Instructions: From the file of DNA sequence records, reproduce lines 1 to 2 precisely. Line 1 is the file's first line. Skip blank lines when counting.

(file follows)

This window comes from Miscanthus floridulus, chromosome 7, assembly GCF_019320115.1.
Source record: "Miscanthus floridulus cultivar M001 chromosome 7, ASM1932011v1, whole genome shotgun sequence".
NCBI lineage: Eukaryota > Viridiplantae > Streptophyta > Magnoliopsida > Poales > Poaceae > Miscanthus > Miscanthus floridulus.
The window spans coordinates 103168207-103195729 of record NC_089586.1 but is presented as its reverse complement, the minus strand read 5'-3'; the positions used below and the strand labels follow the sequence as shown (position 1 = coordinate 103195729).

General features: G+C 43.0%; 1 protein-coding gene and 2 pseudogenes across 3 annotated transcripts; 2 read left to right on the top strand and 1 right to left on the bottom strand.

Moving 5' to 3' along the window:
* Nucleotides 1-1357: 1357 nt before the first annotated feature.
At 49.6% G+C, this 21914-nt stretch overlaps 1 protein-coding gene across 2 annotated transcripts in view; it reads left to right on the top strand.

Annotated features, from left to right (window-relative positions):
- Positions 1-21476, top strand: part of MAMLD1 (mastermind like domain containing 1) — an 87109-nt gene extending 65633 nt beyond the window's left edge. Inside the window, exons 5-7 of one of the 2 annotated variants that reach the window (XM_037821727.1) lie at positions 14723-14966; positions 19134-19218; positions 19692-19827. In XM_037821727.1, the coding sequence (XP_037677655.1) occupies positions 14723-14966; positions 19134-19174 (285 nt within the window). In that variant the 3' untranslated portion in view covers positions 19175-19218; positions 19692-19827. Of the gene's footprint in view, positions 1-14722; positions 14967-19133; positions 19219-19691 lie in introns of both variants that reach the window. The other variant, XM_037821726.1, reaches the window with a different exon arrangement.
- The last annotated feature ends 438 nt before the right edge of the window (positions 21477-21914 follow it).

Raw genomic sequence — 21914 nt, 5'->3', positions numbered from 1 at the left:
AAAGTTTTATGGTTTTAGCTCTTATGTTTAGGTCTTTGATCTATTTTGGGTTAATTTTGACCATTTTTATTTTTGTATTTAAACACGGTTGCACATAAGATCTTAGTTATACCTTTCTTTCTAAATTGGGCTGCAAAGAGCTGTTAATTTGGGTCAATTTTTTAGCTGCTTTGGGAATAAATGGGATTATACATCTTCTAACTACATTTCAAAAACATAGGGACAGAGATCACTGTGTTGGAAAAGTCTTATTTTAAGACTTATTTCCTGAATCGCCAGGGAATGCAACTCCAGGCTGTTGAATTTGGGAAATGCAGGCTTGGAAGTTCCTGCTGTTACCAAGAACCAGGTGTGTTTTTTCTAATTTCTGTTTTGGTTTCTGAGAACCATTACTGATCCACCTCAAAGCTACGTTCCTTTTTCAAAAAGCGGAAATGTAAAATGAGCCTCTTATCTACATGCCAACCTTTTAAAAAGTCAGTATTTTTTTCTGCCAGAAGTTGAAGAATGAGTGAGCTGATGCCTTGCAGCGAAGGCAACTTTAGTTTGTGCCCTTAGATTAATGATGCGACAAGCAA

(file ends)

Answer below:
This window comes from Miscanthus floridulus, chromosome 7, assembly GCF_019320115.1.
Source record: "Miscanthus floridulus cultivar M001 chromosome 7, ASM1932011v1, whole genome shotgun sequence".